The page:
Monday 17 June 2019

Putin eager for Brexit to go ahead with UK main investor in Russia

Making his point: Vladimir Putin conducts his annual press conference. Photo: Reuters
Making his point: Vladimir Putin conducts his annual press conference. Photo: Reuters

Alex Luhn

Vladimir Putin called for an end to the deadlock in UK-Russia relations during his massive annual press conference yesterday.

"In my mind, UK-Russian relations are at a dead end and it's in the interests of both sides to get out of this dead end," the Russian president said at a gathering known for pageantry and colourful quotes.

He added that the UK was Russia's top direct investor last year, putting £22bn (€24.34bn) into the country.

Although he had not discussed partnerships with UK Prime Minister Theresa May, Mr Putin said business communities in both countries were holding productive talks.

The president also advised the UK should go through with Brexit, saying "otherwise it wasn't really a referendum".

However, Mr Putin, whose approval ratings have fallen after a turbulent year, skirted the single question asked about Russia's role in the poisoning of Sergei Skripal.

He termed the story propaganda and was not pressed to explain why he had called the suspects in the Salisbury poisoning "civilians", after documents and interviews with neighbours showed the pair to belong to military intelligence.

Asked about America's withdrawal from Syria, Mr Putin welcomed the announcement. "Let's not forget, the presence of your troops there is illegitimate," he said.

More than 1,700 journalists were accredited to attend what state television called the "main media event of the year". This number was a new record, as it is most years.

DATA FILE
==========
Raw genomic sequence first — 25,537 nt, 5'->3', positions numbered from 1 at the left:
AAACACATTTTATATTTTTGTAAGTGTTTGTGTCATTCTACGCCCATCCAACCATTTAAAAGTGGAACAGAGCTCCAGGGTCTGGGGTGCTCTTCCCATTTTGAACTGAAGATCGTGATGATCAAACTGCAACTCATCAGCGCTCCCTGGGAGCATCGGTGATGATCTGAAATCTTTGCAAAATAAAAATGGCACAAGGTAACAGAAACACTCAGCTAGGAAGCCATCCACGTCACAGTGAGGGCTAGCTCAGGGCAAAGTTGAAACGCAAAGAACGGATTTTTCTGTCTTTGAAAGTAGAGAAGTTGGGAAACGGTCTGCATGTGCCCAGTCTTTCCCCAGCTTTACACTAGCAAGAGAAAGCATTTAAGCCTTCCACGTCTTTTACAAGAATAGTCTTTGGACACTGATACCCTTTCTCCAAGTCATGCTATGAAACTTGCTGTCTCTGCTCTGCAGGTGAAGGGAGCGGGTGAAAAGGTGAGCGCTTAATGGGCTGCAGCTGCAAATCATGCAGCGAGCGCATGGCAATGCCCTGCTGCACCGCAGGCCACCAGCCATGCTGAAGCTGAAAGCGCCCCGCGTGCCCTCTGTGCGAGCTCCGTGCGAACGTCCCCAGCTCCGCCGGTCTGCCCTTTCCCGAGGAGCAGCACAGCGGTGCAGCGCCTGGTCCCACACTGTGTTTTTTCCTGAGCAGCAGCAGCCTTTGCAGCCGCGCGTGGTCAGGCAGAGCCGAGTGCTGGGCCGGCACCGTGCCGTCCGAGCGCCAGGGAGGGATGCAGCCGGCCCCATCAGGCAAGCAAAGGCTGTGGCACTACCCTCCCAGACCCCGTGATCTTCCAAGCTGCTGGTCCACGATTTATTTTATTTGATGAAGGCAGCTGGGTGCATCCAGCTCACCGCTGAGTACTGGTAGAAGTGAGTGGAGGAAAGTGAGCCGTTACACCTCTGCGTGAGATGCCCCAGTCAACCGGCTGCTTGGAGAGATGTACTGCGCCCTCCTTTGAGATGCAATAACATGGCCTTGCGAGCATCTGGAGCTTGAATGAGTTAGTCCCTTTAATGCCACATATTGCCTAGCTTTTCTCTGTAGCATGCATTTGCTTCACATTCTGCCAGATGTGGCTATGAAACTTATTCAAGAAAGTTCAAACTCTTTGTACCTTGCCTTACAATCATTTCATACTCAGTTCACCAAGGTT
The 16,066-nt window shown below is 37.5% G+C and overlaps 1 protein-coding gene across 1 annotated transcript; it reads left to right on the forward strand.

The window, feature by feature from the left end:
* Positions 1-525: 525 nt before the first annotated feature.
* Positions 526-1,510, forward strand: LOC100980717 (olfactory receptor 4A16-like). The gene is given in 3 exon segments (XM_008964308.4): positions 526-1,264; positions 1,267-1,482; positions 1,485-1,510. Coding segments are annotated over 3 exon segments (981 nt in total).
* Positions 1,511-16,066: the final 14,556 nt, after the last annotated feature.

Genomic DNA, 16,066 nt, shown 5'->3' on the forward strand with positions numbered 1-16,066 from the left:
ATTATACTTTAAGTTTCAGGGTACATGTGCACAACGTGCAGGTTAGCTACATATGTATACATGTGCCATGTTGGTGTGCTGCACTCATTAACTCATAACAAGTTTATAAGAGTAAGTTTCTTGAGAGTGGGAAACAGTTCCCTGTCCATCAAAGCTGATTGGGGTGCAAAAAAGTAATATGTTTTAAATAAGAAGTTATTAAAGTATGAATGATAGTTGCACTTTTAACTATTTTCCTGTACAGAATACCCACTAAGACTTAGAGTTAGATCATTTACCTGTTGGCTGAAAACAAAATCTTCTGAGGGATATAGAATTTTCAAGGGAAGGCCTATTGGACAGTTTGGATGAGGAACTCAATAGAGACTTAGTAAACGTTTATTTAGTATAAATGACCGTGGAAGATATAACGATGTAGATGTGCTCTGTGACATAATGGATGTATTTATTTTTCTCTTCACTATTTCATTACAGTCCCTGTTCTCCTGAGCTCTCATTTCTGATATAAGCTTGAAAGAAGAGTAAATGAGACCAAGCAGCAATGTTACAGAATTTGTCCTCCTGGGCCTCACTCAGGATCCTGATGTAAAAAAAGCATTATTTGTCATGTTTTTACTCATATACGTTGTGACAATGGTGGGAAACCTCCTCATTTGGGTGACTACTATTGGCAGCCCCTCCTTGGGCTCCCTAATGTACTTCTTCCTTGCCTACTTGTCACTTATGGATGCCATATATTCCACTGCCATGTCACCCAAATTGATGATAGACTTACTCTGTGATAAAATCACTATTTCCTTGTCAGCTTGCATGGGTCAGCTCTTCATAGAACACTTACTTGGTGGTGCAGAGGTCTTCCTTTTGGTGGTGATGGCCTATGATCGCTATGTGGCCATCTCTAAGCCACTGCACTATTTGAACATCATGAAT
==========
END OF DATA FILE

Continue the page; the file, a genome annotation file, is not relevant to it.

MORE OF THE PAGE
But Mr Putin prefers to focus on the economy and domestic issues at his press conferences, answering questions from far-flung regions that rarely gain national attention.

Each year the event has a whiff of medieval pageantry. Reporters try for a question in a last-ditch attempt to make Mr Putin aware of a local problem, not unlike when Russians would wait in line for a chance to appeal directly to the tsar.

The Kremlin this week asked journalists not to bring posters larger than A3 format so as not to obstruct the television cameras. This year, a journalist from one energy-producing region brought a vial of oil.

State television began a countdown to the press conference 24 hours in advance and covered even minor details about the preparations, such as the different chairs that were being considered for Mr Putin and his press secretary to sit on during the marathon event.

When asked about the Wagner Group (a Russian paramilitary organisation) mercenaries reported to be operating in Syria and their patron Yevgeny Prigozhin - known as "Putin's chef" for serving the president during state dinners - the Russian leader insisted he had nothing to do with them.

Mr Prigozhin has been sanctioned for interfering in the US election with his "troll factory" and was recently filmed taking part in a meeting between Russian military chiefs and Libyan military leader Khalifa Haftar.

"All my chefs are in the federal guard service, they are from the military. I don't have any other chefs," he said.

As for Wagner, if "they're not violating Russian law, they have the right to sell their services anywhere on the planet".

Three journalists were killed while investigating the Russian mercenaries' presence in the Central African Republic in July. Mr Putin said they had entered the country under the guise of tourists and were assassinated by local groups.

Mr Putin said he had spoken with Mrs May on the sidelines of the G20 summit in Argentina, and argued Russia's trade with Britain was increasing in spite of Brexit.

"As for the effects of Brexit, I think it's minimal, but it will influence the world economy and us indirectly," he said.

Mr Putin, whose troll factory put out pro-Brexit tweets on the day of the vote, said the UK should go through with Brexit, "otherwise it wasn't really a referendum".

"It's their affair, but in any case they're interested in markets, in partnerships," he said.

"I didn't talk about this with the prime minister, but we are talking about this with our friends and colleagues from Great Britain, especially in the business sphere." (© Daily Telegraph, London)

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